Czech Airlines has received another new Airbus A319. The aircraft arrived last night, from the Airbus aircraft assembly centre in Hamburg, Germany. Upon arrival, the new plane headed for a hangar, to undergo a standard check-up prior to deployment. Passengers should encounter it for the first time on the morning flight from Prague to Brussels, on Thursday 20 March.
It usually takes four days to accept a new aircraft from a manufacturer. The process involves Czech Airlines employees and representatives of the Czech Civil Aviation Authority. “First, a static inspection takes place, tests of the aircraft with the engines going, and an engine test. On the second day, the aircraft goes for a test flight,” explained Zdeněk Tyrner, Head of Aircraft Technology for the Airbus A320 family. After the test flight, the technical acceptance of the aircraft is completed, and on the fourth day the official hand over of documentation takes place, the money is transferred, documentation signed, and ownership of the aircraft transferred. The representatives of the Civil Aviation Authority then issue certificates for the aircraft and the temporary German matriculation is replaced with a new Czech symbol. The matriculation of the aircraft received yesterday is OK-NEN.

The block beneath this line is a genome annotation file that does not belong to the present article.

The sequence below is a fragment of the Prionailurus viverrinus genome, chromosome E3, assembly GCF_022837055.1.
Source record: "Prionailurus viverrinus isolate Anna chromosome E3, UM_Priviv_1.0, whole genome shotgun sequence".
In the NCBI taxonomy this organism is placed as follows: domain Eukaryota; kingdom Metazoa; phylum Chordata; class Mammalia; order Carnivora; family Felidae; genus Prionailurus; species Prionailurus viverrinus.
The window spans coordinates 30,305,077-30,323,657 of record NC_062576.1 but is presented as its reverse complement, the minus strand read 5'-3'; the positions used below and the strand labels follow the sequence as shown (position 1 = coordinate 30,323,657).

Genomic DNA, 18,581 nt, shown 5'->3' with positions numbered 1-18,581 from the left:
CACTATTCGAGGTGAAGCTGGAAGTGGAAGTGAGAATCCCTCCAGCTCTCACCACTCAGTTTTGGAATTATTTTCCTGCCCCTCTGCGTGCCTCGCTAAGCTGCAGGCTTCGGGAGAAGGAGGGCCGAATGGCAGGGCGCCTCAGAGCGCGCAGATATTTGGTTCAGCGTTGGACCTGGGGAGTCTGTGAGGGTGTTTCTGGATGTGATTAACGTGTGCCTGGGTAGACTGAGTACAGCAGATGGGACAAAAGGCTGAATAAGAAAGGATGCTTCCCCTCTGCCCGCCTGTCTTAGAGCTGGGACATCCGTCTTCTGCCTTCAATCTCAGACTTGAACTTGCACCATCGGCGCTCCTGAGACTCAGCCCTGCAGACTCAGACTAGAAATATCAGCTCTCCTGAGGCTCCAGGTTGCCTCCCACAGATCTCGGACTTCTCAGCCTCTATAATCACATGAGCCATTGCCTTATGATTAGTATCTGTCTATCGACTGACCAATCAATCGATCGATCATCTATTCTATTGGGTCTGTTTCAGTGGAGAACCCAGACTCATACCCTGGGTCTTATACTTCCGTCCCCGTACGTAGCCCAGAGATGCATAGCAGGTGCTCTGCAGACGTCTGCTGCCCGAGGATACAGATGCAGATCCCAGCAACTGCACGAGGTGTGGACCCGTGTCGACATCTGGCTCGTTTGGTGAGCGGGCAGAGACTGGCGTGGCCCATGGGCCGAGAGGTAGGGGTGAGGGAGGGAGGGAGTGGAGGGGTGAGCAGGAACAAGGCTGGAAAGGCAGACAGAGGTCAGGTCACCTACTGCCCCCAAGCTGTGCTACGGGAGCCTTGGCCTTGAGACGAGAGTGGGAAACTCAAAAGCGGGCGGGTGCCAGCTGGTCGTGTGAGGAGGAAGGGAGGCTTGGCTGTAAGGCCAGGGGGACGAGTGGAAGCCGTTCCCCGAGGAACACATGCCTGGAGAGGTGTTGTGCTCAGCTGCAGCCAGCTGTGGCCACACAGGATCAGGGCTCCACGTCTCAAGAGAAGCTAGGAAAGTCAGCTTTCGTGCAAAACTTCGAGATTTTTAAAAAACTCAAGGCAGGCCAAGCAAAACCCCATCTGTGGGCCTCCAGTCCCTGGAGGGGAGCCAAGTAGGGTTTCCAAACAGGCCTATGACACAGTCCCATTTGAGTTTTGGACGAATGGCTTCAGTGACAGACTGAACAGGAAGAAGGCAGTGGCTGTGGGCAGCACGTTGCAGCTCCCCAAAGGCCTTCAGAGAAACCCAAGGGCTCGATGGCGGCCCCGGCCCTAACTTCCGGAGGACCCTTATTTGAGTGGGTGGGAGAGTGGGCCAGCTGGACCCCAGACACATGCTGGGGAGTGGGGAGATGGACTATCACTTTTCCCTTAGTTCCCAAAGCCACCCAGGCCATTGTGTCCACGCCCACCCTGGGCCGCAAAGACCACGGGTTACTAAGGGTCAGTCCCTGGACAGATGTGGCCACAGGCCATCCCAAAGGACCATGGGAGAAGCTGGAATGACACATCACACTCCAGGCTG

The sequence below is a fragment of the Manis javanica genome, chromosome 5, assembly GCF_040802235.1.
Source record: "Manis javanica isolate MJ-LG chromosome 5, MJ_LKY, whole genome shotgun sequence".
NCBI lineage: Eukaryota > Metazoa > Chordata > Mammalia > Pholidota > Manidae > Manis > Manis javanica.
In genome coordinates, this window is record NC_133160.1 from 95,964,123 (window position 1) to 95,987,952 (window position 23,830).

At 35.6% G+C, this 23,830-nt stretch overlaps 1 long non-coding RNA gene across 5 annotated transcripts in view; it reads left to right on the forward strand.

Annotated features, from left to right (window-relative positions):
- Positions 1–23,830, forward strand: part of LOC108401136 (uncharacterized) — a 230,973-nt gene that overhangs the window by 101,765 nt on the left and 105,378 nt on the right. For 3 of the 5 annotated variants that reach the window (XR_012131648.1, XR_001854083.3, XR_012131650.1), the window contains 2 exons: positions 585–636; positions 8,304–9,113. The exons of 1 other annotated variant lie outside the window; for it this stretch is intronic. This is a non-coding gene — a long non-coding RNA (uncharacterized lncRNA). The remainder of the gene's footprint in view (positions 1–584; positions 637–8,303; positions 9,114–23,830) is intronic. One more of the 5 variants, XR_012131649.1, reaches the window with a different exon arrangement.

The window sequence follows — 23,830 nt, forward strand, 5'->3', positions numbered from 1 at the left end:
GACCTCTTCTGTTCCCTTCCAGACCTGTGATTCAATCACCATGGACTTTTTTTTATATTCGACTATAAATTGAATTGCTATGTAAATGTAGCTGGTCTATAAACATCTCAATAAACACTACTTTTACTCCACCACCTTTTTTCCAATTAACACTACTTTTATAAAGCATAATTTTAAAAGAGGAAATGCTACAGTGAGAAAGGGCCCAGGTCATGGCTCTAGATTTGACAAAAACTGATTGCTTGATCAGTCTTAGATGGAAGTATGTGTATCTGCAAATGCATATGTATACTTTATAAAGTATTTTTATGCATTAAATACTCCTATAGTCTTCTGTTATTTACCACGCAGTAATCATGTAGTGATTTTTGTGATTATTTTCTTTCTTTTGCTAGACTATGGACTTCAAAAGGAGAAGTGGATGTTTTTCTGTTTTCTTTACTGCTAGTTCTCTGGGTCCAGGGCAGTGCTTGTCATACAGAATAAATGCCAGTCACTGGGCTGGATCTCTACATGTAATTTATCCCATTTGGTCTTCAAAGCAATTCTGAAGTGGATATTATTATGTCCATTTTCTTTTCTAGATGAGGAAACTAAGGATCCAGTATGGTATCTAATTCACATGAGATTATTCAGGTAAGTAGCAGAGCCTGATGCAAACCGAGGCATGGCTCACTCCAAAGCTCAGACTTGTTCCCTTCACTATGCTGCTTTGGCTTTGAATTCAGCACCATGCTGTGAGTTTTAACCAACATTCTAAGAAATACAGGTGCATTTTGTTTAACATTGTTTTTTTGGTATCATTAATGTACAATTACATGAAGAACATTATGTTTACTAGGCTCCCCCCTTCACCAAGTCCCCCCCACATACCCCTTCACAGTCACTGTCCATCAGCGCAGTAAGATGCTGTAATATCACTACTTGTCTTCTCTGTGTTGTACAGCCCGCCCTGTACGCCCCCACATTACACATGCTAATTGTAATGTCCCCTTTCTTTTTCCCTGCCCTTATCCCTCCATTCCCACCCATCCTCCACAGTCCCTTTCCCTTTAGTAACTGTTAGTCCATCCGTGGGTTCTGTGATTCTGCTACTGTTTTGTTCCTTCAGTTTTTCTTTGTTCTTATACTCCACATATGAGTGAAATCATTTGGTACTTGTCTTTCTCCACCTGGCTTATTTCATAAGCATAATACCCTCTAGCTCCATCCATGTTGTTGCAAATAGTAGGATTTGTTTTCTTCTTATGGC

Czech Airlines deploys its most modern aircraft on its priority routes, such as from Prague to Brussels, Barcelona, Madrid, Amsterdam, Frankfurt, Düsseldorf, and Milan, as well as to Odessa, Sofia, Riga, and Samara. The aircraft will also fly to the new destinations that Czech Airlines is opening in 2008, such as Tbilisi, Rostov-on-Don, and Damascus.
The new aircraft offers seats for 135 passengers, arranged in two classes – Business and Economy. Compared to classic-generation aircraft, its cabin is roomier and wider, boasting larger overhead storage compartments. On board, a modern in-flight entertainment system is available, which will make it possible to provide such services as current information about the flight. The new generation aircraft are more economical to run and are environmentally friendlier than the classic-generation aircraft.